What broke the chain? A set of enzymes, called proteases.

Proteotoxicity linker

Think of protease as scissors for tiny protein that float in the body. Their whole family: good help us digest our steaks and beans. But there are bad ones. Cancer cells, for example, pumping your own “evil” protease, which break the surrounding tissues, promoting their growth. Viruses can also secrete viral protease that is often required for their penetration in multiple cells and tissues. Zika and dengue are among those using protease as a weapon, and proteases from the infecting plant viruses help to contaminate potatoes and other crops.

Protease but not cut to your liking. Rather, each of them is designed only for a small number of amino acid sequences — the “zip codes” that it recognizes and cuts.

This means that the team can put a certain zip code, corresponding to a specific protease — for example, from cancer cells into a Cas9 protein as a linker. Thus, the linker will be cut only in cells that have this specific protease, and therefore will be included only in these cells. Depending on the guide RNA, the team can design CRISPR activated to cut the genes necessary for survival — and thereby kill the cancer cell.

In this sense, the new Cas9 proteins, called ProCas9 (“pro” because of the “protease”), turn into a tiny spy machines that become deadly after activation.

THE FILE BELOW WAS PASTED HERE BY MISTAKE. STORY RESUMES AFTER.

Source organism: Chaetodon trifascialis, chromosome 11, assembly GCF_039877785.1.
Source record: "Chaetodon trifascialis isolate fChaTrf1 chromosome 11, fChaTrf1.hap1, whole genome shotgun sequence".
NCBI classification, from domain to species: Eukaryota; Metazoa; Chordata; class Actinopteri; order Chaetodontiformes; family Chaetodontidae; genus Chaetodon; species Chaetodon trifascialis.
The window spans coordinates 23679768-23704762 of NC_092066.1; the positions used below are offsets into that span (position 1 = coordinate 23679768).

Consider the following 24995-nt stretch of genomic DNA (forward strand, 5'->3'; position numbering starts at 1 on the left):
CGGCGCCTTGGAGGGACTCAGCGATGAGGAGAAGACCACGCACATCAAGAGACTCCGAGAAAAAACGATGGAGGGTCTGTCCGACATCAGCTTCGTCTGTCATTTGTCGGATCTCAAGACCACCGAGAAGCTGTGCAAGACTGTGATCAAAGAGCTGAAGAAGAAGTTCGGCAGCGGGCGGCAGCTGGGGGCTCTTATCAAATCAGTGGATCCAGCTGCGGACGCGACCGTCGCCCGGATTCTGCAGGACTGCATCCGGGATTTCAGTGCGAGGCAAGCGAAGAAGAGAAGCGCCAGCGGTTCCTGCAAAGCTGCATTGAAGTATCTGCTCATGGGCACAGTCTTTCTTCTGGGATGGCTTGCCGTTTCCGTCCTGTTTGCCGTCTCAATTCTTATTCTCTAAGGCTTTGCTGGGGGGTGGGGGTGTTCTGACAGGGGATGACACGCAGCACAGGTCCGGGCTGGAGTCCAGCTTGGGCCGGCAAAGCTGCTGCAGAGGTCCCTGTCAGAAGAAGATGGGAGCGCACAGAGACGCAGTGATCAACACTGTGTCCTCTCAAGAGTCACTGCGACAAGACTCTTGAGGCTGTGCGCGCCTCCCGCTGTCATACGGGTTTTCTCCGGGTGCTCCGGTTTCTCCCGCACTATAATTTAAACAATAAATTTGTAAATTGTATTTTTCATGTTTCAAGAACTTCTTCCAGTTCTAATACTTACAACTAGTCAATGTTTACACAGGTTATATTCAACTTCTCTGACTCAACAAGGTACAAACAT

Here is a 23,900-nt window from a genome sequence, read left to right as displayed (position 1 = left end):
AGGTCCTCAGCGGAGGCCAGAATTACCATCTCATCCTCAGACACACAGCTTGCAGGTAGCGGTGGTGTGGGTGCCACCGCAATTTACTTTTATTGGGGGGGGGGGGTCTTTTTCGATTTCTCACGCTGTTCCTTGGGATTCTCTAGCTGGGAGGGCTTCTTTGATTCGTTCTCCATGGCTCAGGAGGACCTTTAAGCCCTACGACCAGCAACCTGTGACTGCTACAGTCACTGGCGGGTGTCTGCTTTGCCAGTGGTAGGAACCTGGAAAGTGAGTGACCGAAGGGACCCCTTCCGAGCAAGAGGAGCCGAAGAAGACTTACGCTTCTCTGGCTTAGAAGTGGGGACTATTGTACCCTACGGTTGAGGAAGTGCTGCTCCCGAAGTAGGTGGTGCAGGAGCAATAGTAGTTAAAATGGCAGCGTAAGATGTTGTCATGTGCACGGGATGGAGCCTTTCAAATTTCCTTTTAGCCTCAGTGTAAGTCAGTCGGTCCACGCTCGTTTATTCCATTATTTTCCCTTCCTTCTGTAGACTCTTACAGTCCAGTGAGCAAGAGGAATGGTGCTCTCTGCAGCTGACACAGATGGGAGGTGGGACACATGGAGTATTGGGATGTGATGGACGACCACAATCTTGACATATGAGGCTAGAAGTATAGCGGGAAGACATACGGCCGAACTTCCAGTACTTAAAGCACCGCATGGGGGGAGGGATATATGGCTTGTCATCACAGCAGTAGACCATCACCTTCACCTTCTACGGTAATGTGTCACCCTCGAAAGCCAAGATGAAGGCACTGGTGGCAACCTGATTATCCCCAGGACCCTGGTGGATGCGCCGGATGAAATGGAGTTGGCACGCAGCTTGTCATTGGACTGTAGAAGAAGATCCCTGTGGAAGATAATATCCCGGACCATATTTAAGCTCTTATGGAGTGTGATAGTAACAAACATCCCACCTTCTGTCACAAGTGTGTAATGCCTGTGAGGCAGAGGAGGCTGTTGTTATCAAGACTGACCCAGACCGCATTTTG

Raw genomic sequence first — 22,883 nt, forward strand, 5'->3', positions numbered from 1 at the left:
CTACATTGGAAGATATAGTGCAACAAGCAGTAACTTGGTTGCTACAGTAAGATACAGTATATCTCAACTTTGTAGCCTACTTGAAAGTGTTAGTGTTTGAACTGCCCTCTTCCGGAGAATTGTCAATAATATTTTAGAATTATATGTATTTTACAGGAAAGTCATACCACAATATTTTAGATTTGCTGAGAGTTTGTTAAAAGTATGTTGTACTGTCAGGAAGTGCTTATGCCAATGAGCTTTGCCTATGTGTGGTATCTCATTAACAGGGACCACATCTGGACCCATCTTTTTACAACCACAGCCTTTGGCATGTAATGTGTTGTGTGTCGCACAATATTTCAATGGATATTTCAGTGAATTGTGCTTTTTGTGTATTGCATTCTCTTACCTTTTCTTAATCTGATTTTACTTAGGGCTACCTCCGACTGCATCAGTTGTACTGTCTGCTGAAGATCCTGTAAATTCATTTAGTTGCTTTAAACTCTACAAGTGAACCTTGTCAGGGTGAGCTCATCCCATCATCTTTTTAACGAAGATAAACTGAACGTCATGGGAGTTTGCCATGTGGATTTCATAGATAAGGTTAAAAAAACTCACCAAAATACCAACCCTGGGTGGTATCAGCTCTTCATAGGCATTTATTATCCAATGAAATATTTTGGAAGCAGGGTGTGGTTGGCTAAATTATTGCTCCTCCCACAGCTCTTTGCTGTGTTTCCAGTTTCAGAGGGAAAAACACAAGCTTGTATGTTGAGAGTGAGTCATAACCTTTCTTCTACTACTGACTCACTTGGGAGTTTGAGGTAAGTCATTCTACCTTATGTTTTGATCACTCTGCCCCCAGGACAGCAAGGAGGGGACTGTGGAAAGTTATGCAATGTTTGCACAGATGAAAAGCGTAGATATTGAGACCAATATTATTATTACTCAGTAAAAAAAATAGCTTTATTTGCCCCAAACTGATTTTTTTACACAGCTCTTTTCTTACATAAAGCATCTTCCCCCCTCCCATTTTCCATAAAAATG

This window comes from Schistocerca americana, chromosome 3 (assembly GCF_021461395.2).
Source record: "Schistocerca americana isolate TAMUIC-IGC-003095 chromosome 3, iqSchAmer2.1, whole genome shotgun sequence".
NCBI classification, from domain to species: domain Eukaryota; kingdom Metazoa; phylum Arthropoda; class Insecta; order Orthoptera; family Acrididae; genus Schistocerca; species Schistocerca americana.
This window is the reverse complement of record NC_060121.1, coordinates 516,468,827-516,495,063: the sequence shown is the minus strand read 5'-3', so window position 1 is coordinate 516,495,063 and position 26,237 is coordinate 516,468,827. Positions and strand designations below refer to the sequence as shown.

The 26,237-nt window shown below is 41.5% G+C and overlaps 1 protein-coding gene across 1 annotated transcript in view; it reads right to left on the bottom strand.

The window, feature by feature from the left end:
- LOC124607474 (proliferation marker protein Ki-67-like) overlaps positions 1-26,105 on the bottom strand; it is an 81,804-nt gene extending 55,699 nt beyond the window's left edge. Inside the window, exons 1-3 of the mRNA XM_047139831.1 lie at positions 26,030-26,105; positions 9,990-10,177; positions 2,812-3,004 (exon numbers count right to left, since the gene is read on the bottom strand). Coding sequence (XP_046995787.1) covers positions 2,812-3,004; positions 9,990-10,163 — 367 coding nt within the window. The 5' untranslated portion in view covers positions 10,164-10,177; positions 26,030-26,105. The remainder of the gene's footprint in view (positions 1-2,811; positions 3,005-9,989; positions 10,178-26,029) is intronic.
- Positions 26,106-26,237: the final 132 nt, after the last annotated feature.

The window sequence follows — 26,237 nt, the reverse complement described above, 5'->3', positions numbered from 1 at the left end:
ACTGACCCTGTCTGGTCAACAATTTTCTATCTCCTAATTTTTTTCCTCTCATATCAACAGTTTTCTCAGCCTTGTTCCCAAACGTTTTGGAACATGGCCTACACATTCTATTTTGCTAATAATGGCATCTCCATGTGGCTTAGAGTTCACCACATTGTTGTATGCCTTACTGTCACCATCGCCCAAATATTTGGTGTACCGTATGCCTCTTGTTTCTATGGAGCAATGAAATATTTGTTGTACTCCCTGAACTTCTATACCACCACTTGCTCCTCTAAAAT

To test the concept, the scientists introduced infected cells Zeke your new ProCas9, equipped with a guide RNA, trained to search for genes that support life cells.

In just a week the new CRISPR system destroyed the infected cells as “altruistic protection.” Healthy cells remained alive and intact.

It showed that the system remained calm in times of peace, thus limiting genomic damage to the owner, said the authors.

In separate experiments, the system ProCas9 worked just as well, sacrificing infected with West Nile virus cells.

“Although this is a very early proof of concept, it demonstrates the idea that this can be a synthetic immune system,” says study author Benjamin oaks. “We have created a protein that detects hidden dangers, which can be programmed for anything.”

The new CRISPR system is unlikely to interfere with our immune system. Another advantage of the restructuring of the protein is that its new ends to better carry loads, such as other DNA modifying enzymes or indicators, glow in the dark.

If Cas9 got a new superpower that allows us to track where in the cell is a protein or change the expression of certain genes, instead of directly spoiling our genetic material.

The team from Berkeley had already provided several use cases. ProCas9 will be useful for molecular screening or drug discovery. Or it may restrict the circumcision of DNA defined cells “after editing the overall delivery of the complex to the target tissue or organ” that will greatly enhance the security profile of the tool, especially in a clinical setting.

But the most interesting thing about this is that we are not tied to the mechanism of CRISPR, which nature has endowed us. These proteins can be carefully optimized and put in frames, not found in nature, but with the necessary properties for use in human cells, research or treatment, says savage.